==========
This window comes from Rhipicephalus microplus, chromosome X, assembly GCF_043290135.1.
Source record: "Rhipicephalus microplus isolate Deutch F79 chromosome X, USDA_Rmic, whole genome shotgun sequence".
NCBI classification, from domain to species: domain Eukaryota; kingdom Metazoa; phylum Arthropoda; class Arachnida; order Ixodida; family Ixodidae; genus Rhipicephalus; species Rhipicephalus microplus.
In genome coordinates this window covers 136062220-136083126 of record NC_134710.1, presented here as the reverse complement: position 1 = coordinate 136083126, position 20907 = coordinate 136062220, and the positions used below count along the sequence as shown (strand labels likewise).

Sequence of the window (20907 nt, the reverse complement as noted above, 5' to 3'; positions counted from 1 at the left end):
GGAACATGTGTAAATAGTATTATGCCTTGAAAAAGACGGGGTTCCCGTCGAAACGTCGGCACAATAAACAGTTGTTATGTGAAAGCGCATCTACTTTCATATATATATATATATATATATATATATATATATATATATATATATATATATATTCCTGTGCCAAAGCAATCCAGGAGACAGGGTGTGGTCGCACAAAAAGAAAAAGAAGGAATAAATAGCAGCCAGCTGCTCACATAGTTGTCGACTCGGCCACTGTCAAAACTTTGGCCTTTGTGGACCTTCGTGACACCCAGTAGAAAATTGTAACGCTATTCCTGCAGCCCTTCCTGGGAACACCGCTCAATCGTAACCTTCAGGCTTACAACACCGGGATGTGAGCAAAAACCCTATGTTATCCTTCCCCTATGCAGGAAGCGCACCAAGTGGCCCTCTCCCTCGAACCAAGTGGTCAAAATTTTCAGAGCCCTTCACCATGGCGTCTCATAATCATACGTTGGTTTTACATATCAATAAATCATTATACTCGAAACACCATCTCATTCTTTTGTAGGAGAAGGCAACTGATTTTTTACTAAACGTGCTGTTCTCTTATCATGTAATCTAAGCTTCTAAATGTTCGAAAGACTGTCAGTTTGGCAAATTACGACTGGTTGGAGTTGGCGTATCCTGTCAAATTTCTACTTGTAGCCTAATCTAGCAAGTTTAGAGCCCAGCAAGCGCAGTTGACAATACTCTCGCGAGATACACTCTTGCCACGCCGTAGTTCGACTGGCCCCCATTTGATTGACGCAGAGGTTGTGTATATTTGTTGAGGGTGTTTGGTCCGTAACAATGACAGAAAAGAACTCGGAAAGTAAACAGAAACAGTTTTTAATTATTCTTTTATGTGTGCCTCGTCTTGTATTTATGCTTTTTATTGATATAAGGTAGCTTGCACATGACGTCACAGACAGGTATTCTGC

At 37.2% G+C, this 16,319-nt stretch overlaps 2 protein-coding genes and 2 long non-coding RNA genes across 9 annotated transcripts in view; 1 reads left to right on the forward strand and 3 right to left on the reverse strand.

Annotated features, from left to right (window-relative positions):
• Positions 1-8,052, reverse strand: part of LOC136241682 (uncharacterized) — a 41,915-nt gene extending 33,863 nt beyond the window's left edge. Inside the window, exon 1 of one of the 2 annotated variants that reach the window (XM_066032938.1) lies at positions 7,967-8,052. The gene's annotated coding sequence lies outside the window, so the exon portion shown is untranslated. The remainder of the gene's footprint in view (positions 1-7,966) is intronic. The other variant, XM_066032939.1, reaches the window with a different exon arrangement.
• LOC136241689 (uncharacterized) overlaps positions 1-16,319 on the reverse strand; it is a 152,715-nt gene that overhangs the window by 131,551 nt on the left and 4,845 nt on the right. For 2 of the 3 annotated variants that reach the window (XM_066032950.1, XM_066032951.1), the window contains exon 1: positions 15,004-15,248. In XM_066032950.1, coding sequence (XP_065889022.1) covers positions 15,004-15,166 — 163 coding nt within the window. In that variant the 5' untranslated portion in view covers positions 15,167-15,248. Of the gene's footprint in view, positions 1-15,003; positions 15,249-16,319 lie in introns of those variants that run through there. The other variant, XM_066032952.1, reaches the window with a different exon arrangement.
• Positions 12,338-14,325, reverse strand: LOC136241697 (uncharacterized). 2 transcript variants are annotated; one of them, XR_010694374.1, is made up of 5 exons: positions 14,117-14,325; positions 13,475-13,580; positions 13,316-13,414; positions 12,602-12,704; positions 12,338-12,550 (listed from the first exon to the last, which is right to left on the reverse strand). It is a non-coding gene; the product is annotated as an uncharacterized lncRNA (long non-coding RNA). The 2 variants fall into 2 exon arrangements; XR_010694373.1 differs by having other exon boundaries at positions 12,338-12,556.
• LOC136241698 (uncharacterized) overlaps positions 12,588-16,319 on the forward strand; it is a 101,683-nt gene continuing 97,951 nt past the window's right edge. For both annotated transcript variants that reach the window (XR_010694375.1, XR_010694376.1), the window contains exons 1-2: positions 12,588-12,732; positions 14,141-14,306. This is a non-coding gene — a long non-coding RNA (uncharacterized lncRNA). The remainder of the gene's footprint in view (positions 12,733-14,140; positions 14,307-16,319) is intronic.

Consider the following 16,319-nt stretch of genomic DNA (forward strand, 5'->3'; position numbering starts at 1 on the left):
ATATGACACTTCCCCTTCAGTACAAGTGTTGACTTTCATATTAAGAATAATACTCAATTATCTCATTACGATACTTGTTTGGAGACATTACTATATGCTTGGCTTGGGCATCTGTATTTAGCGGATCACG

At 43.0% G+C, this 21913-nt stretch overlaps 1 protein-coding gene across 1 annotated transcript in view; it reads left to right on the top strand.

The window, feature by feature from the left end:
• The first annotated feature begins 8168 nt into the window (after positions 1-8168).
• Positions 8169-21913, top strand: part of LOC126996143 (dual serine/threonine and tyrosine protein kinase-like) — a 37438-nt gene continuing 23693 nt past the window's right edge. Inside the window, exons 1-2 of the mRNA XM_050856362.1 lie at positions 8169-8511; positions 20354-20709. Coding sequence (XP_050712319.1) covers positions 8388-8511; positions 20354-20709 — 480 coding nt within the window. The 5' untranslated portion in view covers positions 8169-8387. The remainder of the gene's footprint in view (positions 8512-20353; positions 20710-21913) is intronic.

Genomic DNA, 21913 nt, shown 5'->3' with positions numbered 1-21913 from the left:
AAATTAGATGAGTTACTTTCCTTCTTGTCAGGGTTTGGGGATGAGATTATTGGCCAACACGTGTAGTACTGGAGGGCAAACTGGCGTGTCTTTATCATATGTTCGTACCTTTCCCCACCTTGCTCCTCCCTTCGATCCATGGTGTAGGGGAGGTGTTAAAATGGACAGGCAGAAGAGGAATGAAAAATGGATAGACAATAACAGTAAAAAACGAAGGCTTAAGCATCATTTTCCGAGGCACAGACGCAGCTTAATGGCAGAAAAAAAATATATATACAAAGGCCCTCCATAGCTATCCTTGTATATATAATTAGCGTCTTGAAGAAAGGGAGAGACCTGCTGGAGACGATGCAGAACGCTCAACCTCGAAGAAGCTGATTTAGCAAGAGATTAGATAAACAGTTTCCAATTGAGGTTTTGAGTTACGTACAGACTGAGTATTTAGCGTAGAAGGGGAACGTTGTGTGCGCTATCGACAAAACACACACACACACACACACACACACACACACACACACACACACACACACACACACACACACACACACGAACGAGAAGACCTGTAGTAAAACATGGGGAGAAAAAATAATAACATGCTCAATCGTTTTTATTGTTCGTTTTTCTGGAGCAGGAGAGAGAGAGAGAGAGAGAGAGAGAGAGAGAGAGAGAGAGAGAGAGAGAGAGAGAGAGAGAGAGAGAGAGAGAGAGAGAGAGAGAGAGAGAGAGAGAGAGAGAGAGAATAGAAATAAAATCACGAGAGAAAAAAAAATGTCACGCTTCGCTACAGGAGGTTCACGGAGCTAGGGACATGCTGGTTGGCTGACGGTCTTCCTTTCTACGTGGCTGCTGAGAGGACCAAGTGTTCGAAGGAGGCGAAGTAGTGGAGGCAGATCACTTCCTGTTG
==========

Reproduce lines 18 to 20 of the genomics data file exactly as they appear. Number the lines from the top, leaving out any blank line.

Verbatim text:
• Positions 8169-21913, top strand: part of LOC126996143 (dual serine/threonine and tyrosine protein kinase-like) — a 37438-nt gene continuing 23693 nt past the window's right edge. Inside the window, exons 1-2 of the mRNA XM_050856362.1 lie at positions 8169-8511; positions 20354-20709. Coding sequence (XP_050712319.1) covers positions 8388-8511; positions 20354-20709 — 480 coding nt within the window. The 5' untranslated portion in view covers positions 8169-8387. The remainder of the gene's footprint in view (positions 8512-20353; positions 20710-21913) is intronic.

Genomic DNA, 21913 nt, shown 5'->3' with positions numbered 1-21913 from the left:
AAATTAGATGAGTTACTTTCCTTCTTGTCAGGGTTTGGGGATGAGATTATTGGCCAACACGTGTAGTACTGGAGGGCAAACTGGCGTGTCTTTATCATATGTTCGTACCTTTCCCCACCTTGCTCCTCCCTTCGATCCATGGTGTAGGGGAGGTGTTAAAATGGACAGGCAGAAGAGGAATGAAAAATGGATAGACAATAACAGTAAAAAACGAAGGCTTAAGCATCATTTTCCGAGGCACAGACGCAGCTTAATGGCAGAAAAAAAATATATATACAAAGGCCCTCCATAGCTATCCTTGTATATATAATTAGCGTCTTGAAGAAAGGGAGAGACCTGCTGGAGACGATGCAGAACGCTCAACCTCGAAGAAGCTGATTTAGCAAGAGATTAGATAAACAGTTTCCAATTGAGGTTTTGAGTTACGTACAGACTGAGTATTTAGCGTAGAAGGGGAACGTTGTGTGCGCTATCGACAAAACACACACACACACACACACACACACACACACACACACACACACACACACACACACACACACACACACGAACGAGAAGACCTGTAGTAAAACATGGGGAGAAAAAATAATAACATGCTCAATCGTTTTTATTGTTCGTTTTTCTGGAGCAGGAGAGAGAGAGAGAGAGAGAGAGAGAGAGAGAGAGAGAGAGAGAGAGAGAGAGAGAGAGAGAGAGAGAGAGAGAGAGAGAGAGAGAGAGAGAGAGAGAGAGAGAGAGAATAGAAATAAAATCACGAGAGAAAAAAAAATGTCACGCTTCGCTACAGGAGGTTCACGGAGCTAGGGACATGCTGGTTGGCTGACGGTCTTCCTTTCTACGTGGCTGCTGAGAGGACCAAGTGTTCGAAGGAGGCGAAGTAGTGGAGGCAGATCACTTCCTGTTG